First Photo of Disc Beyond our Solar System

An image captured by the observatory in Chile's Atacama desert is exciting astronomers.

Courtesy of the ALMA (Atacama Large Millimetre Array), astronomers have detected and photographed the presence of a disc around a planet outside our Solar System for the first time. This is important as it will shed new light on how moons and planets form in young stellar systems.


“Our work presents a clear detection of a disc in which satellites could be forming,” says Myriam Benisty, a researcher at the University of Grenoble, France, and at the University of Chile, who led the new research published in The Astrophysical Journal Letters. “Our ALMA observations were obtained at such exquisite resolution that we could clearly identify that the disc is associated with the planet and we are able to discern its size for the first time,” she adds.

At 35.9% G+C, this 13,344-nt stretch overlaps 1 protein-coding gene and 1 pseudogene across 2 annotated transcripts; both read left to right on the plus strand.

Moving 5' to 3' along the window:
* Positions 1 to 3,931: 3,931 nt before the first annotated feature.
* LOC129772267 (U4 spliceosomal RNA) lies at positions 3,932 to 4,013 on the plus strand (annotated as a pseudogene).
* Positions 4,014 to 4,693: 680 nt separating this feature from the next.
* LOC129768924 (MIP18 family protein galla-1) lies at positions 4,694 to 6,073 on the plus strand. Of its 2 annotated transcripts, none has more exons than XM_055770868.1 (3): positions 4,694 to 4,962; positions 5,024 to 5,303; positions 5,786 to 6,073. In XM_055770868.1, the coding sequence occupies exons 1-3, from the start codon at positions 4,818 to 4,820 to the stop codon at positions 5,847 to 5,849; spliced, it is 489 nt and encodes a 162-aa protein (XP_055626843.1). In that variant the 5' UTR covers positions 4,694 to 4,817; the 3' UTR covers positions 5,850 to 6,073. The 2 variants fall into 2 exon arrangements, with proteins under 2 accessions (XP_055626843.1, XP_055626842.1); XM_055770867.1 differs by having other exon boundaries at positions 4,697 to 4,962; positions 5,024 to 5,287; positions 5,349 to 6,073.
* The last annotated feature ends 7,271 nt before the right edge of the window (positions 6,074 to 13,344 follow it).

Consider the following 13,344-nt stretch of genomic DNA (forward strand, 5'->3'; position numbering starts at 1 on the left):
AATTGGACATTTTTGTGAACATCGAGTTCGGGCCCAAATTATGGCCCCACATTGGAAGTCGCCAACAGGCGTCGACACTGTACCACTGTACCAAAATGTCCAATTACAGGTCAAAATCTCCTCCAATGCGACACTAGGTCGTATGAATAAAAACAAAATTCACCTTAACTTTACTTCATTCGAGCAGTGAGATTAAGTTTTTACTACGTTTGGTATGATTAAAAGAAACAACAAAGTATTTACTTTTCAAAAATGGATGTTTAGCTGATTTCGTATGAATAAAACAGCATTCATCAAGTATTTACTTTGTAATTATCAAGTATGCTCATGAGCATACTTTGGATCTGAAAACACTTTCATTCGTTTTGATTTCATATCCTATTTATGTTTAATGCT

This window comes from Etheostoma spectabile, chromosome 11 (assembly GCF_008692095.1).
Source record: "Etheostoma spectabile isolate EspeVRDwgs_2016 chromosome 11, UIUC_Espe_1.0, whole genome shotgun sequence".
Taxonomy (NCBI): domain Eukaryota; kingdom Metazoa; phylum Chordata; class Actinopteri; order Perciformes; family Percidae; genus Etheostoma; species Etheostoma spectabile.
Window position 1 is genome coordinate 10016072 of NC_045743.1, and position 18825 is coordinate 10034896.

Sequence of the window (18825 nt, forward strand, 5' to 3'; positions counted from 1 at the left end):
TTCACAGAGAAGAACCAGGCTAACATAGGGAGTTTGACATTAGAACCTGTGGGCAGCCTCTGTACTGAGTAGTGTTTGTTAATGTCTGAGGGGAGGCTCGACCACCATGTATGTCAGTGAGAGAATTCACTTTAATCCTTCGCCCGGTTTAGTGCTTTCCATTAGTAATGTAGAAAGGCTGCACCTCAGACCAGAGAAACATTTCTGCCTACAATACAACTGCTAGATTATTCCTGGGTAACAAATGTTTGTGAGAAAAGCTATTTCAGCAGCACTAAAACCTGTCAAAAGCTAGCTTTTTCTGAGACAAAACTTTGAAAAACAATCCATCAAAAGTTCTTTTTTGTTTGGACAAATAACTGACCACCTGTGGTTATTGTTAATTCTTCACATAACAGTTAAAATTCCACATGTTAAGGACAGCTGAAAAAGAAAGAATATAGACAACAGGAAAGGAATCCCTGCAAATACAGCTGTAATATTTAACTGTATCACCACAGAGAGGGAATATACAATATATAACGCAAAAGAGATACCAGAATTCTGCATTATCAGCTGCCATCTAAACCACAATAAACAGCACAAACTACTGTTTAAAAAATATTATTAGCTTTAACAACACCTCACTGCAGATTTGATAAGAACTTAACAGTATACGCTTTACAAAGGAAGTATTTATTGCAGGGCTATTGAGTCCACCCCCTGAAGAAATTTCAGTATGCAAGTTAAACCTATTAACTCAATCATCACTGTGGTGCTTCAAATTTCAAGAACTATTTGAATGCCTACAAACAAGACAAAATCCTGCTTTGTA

The disc in question, called a circumplanetary disc, surrounds the exoplanet PDS 70c, one of two giant, Jupiter-like planets orbiting a star nearly 400 light-years away. Astronomers had found hints of a “moon-forming” disc around this exoplanet before but, since they could not clearly tell the disc apart from its surrounding environment, they could not confirm its detection - until now.


In addition, Benisty and her team found that the disc has about the same diameter as the distance from our Sun to the Earth (approx. 93 million miles) and enough mass to form up to three satellites the size of the Moon.


But the results are not only key to finding out how moons arise. “These new observations are also extremely important to prove theories of planet formation that could not be tested until now,” says Jaehan Bae, a researcher from the Earth and Planets Laboratory of the Carnegie Institution for Science, and author on the study.

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